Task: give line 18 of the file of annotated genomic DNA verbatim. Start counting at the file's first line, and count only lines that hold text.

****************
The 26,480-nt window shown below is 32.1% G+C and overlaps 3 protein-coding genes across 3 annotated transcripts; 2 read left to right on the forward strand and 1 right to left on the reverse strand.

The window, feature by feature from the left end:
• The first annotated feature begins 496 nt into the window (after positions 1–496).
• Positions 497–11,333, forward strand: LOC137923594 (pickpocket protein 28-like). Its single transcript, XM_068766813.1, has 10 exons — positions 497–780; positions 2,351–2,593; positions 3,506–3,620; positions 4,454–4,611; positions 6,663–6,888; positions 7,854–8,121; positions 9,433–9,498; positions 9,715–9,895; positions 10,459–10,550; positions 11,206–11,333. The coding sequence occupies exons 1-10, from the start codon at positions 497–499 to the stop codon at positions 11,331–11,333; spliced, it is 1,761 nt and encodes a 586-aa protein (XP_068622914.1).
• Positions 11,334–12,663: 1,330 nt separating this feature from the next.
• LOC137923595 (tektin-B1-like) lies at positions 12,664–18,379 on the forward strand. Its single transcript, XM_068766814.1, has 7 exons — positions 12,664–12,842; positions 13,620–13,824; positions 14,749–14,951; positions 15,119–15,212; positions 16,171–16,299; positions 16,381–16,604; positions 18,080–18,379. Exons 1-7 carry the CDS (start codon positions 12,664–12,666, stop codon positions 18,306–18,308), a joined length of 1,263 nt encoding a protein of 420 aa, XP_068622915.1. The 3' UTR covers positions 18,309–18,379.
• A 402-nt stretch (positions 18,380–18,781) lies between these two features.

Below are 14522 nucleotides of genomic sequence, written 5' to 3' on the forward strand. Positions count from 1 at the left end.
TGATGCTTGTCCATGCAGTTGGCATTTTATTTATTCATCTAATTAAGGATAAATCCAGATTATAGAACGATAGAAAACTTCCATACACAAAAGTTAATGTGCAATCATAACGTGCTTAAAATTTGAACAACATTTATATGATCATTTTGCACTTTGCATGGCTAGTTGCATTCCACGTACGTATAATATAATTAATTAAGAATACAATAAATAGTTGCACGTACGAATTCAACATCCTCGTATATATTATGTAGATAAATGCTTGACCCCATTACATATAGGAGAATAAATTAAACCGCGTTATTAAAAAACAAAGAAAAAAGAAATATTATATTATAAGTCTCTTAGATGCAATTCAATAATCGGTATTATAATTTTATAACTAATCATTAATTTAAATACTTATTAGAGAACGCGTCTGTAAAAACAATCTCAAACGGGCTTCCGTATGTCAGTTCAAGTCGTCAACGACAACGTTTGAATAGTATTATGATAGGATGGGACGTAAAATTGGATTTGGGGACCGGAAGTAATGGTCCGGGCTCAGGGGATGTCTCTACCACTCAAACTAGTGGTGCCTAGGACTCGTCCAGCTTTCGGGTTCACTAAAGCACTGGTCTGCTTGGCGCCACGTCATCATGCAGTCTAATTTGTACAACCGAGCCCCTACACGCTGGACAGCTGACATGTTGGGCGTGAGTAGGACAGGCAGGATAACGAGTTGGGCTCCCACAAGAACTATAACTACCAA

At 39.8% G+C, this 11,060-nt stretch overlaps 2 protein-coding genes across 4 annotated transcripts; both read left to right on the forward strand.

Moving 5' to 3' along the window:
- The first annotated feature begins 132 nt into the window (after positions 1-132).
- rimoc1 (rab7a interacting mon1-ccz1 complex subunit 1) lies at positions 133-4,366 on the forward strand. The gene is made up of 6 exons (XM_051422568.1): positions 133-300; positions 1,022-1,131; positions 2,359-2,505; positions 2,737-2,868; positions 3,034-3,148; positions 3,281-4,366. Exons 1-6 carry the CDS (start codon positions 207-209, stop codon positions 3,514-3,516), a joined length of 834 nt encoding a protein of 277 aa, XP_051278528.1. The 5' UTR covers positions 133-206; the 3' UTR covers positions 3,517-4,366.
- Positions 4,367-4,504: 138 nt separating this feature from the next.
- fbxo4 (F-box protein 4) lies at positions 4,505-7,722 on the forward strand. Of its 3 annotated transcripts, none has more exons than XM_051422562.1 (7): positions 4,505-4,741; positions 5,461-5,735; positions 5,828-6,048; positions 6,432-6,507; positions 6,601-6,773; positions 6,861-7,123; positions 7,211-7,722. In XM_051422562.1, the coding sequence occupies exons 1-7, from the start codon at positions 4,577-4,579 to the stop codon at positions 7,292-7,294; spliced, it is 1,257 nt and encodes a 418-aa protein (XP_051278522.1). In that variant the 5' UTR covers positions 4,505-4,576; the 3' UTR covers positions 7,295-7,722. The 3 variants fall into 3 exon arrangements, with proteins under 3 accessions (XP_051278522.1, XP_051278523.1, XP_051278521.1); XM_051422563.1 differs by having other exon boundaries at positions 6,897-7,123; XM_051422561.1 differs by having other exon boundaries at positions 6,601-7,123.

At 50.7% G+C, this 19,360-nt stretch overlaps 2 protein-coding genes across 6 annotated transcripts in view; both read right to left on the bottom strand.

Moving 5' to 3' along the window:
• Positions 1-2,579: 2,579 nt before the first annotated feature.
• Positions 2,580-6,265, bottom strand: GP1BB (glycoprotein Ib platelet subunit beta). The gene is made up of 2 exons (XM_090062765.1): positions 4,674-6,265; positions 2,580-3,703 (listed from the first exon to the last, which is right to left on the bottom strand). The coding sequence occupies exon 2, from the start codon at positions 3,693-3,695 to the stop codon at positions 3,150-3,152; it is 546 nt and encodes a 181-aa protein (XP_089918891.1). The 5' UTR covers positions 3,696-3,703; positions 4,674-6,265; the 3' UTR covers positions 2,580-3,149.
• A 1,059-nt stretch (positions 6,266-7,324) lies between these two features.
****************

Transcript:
• Positions 1-2,579: 2,579 nt before the first annotated feature.